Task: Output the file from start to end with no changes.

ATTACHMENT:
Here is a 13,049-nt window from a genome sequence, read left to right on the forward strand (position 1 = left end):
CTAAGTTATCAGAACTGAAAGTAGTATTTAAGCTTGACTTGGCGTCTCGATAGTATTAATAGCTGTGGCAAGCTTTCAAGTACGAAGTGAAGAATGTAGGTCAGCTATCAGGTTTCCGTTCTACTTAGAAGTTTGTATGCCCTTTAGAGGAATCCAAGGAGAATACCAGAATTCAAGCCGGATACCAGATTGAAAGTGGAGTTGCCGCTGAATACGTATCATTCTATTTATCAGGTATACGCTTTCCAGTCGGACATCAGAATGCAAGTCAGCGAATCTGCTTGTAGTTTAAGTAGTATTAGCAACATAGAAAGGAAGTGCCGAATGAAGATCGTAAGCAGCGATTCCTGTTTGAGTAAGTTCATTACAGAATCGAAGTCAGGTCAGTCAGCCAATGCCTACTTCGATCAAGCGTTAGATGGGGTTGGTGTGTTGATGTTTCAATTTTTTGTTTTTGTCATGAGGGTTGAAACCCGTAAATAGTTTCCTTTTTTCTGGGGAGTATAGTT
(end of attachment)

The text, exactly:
Here is a 13,049-nt window from a genome sequence, read left to right on the forward strand (position 1 = left end):
CTAAGTTATCAGAACTGAAAGTAGTATTTAAGCTTGACTTGGCGTCTCGATAGTATTAATAGCTGTGGCAAGCTTTCAAGTACGAAGTGAAGAATGTAGGTCAGCTATCAGGTTTCCGTTCTACTTAGAAGTTTGTATGCCCTTTAGAGGAATCCAAGGAGAATACCAGAATTCAAGCCGGATACCAGATTGAAAGTGGAGTTGCCGCTGAATACGTATCATTCTATTTATCAGGTATACGCTTTCCAGTCGGACATCAGAATGCAAGTCAGCGAATCTGCTTGTAGTTTAAGTAGTATTAGCAACATAGAAAGGAAGTGCCGAATGAAGATCGTAAGCAGCGATTCCTGTTTGAGTAAGTTCATTACAGAATCGAAGTCAGGTCAGTCAGCCAATGCCTACTTCGATCAAGCGTTAGATGGGGTTGGTGTGTTGATGTTTCAATTTTTTGTTTTTGTCATGAGGGTTGAAACCCGTAAATAGTTTCCTTTTTTCTGGGGAGTATAGTT